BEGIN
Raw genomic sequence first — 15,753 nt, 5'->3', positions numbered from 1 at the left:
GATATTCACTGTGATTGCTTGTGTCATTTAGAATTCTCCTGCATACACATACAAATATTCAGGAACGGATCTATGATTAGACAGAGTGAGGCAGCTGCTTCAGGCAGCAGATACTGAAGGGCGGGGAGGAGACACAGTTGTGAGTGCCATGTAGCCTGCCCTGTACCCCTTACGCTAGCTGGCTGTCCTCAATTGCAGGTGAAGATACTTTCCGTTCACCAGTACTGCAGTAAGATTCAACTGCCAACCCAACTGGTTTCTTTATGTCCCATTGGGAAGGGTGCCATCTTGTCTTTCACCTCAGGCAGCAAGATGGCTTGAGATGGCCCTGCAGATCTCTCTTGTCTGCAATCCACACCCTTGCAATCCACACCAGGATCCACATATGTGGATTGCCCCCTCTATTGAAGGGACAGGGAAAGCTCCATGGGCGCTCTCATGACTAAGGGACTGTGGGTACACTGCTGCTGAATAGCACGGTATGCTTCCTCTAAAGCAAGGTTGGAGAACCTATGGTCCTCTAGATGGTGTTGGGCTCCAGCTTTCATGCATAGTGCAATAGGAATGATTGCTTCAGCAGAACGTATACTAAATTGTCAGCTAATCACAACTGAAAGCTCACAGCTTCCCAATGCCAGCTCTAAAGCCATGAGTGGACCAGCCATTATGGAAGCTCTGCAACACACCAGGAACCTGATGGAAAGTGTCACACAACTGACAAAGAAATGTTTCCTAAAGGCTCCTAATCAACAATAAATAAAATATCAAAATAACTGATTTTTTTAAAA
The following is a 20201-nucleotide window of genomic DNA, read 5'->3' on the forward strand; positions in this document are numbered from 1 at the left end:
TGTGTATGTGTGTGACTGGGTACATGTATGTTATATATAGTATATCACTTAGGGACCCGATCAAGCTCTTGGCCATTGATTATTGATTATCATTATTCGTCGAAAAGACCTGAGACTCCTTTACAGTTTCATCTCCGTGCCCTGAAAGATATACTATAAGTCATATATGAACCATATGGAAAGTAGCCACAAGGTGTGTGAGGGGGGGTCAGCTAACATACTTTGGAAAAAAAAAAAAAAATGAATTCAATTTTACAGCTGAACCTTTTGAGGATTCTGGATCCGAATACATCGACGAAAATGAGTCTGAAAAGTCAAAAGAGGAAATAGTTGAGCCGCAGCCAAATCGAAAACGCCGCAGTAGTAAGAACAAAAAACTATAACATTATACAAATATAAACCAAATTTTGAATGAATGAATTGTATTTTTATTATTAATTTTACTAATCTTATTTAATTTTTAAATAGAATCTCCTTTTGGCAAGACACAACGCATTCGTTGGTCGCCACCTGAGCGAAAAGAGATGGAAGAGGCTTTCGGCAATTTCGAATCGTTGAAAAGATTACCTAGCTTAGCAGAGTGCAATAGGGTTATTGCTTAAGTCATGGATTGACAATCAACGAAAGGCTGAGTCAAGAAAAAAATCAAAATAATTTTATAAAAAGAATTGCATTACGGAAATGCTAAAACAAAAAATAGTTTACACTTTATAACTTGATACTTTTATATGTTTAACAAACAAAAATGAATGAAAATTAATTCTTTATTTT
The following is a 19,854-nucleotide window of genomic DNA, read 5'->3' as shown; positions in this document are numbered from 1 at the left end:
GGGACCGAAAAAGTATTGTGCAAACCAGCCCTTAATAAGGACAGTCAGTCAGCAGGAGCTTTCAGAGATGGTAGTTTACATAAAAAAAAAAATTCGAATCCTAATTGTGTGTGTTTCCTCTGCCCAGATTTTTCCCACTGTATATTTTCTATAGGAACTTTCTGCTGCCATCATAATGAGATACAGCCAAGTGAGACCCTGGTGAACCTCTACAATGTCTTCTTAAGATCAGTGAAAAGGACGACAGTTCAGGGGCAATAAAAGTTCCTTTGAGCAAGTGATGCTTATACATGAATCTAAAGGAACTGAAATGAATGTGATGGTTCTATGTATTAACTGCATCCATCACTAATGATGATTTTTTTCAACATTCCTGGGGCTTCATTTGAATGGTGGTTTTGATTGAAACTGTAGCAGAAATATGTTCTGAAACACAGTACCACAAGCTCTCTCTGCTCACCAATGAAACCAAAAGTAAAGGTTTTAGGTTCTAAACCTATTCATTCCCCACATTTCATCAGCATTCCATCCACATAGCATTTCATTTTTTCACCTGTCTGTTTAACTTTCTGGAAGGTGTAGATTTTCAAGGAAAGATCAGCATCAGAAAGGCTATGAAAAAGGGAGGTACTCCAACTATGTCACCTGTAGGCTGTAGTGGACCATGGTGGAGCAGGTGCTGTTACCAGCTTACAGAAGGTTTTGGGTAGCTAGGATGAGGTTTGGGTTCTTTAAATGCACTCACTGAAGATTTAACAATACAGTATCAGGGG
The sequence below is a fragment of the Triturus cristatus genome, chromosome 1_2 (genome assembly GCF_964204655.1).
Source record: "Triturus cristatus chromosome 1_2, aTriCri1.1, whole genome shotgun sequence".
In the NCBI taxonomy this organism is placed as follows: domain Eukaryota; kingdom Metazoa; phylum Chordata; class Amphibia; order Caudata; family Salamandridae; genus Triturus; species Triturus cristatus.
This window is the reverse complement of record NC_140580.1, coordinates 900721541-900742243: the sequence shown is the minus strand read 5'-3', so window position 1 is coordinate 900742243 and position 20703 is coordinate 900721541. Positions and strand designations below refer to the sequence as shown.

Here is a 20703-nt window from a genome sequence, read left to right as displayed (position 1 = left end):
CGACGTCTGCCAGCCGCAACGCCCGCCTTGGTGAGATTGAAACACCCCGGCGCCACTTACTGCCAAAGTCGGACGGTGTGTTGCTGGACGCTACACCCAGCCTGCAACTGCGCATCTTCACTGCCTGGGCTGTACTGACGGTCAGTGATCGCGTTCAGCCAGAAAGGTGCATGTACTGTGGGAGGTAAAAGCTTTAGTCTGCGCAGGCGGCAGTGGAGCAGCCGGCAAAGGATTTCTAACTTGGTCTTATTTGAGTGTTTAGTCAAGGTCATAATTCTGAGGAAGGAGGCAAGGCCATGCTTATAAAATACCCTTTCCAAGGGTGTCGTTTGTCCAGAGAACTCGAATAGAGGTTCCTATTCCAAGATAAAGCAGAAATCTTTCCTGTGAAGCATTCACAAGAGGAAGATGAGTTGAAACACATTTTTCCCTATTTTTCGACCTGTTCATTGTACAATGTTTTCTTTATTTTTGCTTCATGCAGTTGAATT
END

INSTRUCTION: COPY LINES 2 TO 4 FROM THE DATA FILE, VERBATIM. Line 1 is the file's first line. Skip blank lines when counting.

GATATTCACTGTGATTGCTTGTGTCATTTAGAATTCTCCTGCATACACATACAAATATTCAGGAACGGATCTATGATTAGACAGAGTGAGGCAGCTGCTTCAGGCAGCAGATACTGAAGGGCGGGGAGGAGACACAGTTGTGAGTGCCATGTAGCCTGCCCTGTACCCCTTACGCTAGCTGGCTGTCCTCAATTGCAGGTGAAGATACTTTCCGTTCACCAGTACTGCAGTAAGATTCAACTGCCAACCCAACTGGTTTCTTTATGTCCCATTGGGAAGGGTGCCATCTTGTCTTTCACCTCAGGCAGCAAGATGGCTTGAGATGGCCCTGCAGATCTCTCTTGTCTGCAATCCACACCCTTGCAATCCACACCAGGATCCACATATGTGGATTGCCCCCTCTATTGAAGGGACAGGGAAAGCTCCATGGGCGCTCTCATGACTAAGGGACTGTGGGTACACTGCTGCTGAATAGCACGGTATGCTTCCTCTAAAGCAAGGTTGGAGAACCTATGGTCCTCTAGATGGTGTTGGGCTCCAGCTTTCATGCATAGTGCAATAGGAATGATTGCTTCAGCAGAACGTATACTAAATTGTCAGCTAATCACAACTGAAAGCTCACAGCTTCCCAATGCCAGCTCTAAAGCCATGAGTGGACCAGCCATTATGGAAGCTCTGCAACACACCAGGAACCTGATGGAAAGTGTCACACAACTGACAAAGAAATGTTTCCTAAAGGCTCCTAATCAACAATAAATAAAATATCAAAATAACTGATTTTTTTAAAA
The following is a 20201-nucleotide window of genomic DNA, read 5'->3' on the forward strand; positions in this document are numbered from 1 at the left end:
TGTGTATGTGTGTGACTGGGTACATGTATGTTATATATAGTATATCACTTAGGGACCCGATCAAGCTCTTGGCCATTGATTATTGATTATCATTATTCGTCGAAAAGACCTGAGACTCCTTTACAGTTTCATCTCCGTGCCCTGAAAGATATACTATAAGTCATATATGAACCATATGGAAAGTAGCCACAAGGTGTGTGAGGGGGGGTCAGCTAACATACTTTGGAAAAAAAAAAAAAAATGAATTCAATTTTACAGCTGAACCTTTTGAGGATTCTGGATCCGAATACATCGACGAAAATGAGTCTGAAAAGTCAAAAGAGGAAATAGTTGAGCCGCAGCCAAATCGAAAACGCCGCAGTAGTAAGAACAAAAAACTATAACATTATACAAATATAAACCAAATTTTGAATGAATGAATTGTATTTTTATTATTAATTTTACTAATCTTATTTAATTTTTAAATAGAATCTCCTTTTGGCAAGACACAACGCATTCGTTGGTCGCCACCTGAGCGAAAAGAGATGGAAGAGGCTTTCGGCAATTTCGAATCGTTGAAAAGATTACCTAGCTTAGCAGAGTGCAATAGGGTTATTGCTTAAGTCATGGATTGACAATCAACGAAAGGCTGAGTCAAGAAAAAAATCAAAATAATTTTATAAAAAGAATTGCATTACGGAAATGCTAAAACAAAAAATAGTTTACACTTTATAACTTGATACTTTTATATGTTTAACAAACAAAAATGAATGAAAATTAATTCTTTATTTT